BIRDING BY HINDSIGHT: A Second Look at Field Notes, Part Two
Time once again to take down the old ID notebook from the shelf, dust off the cobwebs, scrape off the remains of a mosquito crushed between the pages, and revisit some of my bird identification problems and discoveries of years past.
So far, it seems the last entry on the last page (104) is from months ago: October 2000. American Pipit at Beaver Bay sewage ponds seen in good light: legs were pale, not dark! While I am somewhat surprised to see my most recent field identification discovery worth writing down is not all that recent, it’s nice to see that exclamation point. It is indeed exciting to observe something new on an old familiar species.
This observation was mentioned in passing the last time the contents of my ID notebook were discussed (see h). Included in this article were some various and unrelated identification entries in my notebook — i.e., things learned about in the field, not in the field guide. In this case, I had read that American Pipits can have pale legs but had never actually observed it before last October. Accordingly, here was something worth passing on to readers: that a pale-legged pipit in Minnesota is not necessarily a Sprague’s.
Part One of last year’s Hindsight article basically covered those notebook entries from 1984 through 1988; this part will bring you up to the present with a some of my entries during the past dozen years. Again, it excludes ID points mentioned in other Hindsight articles, but it probably includes information which may be discussed in greater depth in future Hindsight installments.
Churchill tour, June 1989. Heard unusual Palm Warbler song at Thompson — sounded like a Prothonotary or a loud Cape May Warbler.
Since the Palm Warbler normally gives a buzzy, rolling trill similar to a Chipping Sparrow or junco, this was definitely worth writing down. Here was a totally atypical Palm Warbler uttering clear, measured whistled notes which made it seem for a moment I was in Prothonotary-infested Mississippi River backwaters rather than in the taiga of northern Manitoba.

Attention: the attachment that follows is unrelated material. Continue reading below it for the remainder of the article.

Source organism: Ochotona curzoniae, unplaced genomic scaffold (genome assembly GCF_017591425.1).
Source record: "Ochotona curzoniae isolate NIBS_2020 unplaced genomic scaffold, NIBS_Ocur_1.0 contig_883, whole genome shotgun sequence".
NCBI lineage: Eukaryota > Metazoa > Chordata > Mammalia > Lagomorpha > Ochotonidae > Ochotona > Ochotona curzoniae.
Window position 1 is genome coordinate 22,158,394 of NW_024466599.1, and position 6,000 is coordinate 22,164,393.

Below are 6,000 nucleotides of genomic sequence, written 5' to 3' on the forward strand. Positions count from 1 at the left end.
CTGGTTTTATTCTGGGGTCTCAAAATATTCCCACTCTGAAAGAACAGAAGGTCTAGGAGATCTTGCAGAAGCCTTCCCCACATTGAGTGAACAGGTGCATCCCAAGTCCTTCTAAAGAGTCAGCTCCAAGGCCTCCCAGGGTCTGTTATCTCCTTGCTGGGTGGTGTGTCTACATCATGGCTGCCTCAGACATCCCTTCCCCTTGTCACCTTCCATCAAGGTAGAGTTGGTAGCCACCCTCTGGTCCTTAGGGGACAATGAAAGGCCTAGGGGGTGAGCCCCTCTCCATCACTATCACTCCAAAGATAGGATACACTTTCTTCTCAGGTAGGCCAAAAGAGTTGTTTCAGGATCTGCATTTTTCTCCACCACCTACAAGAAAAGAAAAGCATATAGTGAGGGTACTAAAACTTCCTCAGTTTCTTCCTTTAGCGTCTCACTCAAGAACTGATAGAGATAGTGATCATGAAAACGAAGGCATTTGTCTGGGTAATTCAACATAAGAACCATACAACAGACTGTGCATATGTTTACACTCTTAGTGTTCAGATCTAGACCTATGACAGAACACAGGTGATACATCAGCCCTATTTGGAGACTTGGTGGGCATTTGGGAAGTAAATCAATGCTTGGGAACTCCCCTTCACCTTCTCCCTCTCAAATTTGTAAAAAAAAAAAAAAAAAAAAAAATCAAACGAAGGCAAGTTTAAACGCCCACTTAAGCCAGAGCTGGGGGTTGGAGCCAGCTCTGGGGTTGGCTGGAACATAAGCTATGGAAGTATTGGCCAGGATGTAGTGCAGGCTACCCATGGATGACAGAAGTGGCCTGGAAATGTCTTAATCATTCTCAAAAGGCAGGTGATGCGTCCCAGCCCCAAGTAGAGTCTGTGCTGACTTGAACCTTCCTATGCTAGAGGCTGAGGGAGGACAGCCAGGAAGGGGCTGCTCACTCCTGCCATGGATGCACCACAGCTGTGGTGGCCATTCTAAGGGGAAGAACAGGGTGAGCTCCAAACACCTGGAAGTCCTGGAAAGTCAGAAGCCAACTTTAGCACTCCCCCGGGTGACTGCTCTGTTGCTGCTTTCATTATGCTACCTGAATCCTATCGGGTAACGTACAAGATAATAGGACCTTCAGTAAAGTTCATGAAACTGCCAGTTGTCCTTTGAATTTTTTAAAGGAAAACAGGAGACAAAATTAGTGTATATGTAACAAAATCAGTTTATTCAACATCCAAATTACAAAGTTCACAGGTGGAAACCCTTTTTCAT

Actually, atypical warbler songs are encountered with some frequency, and they are often strange enough to confound even experienced listeners. Some other examples from my notebook:
Newfoundland tour, July 1989. Unusual Blackburnian song: like first half of Golden-crowned Kinglet song — one-syllabled notes rising slightly in pitch.
Newfoundland tour, July 1992. Male Magnolia Warbler singing a perfect Common Yellowthroat song.
May 2000. A Cerulean Warbler giving a buzzy song which resembled an atypical Blue-winged or Golden-winged hybrid — I never guessed it was a Cerulean until seen.
In the first case, I thought I was aware of the many variations in Blackburnian Warbler songs, but here was one sounding like a kinglet, something I have never noted before or since. Then, three years later on the same tour, there was something even more disconcerting: a Magnolia going “witchity, witchity, witchity.” And it was embarrassing to encounter last year’s Cerulean song at Beaver Creek Valley State Park which defied my attempts to identify until the warbler finally came into view.
9/21/89. Double-crested Cormorants seen perched at 80 yards; all clearly showed a white border along the lower half of the orange pouch.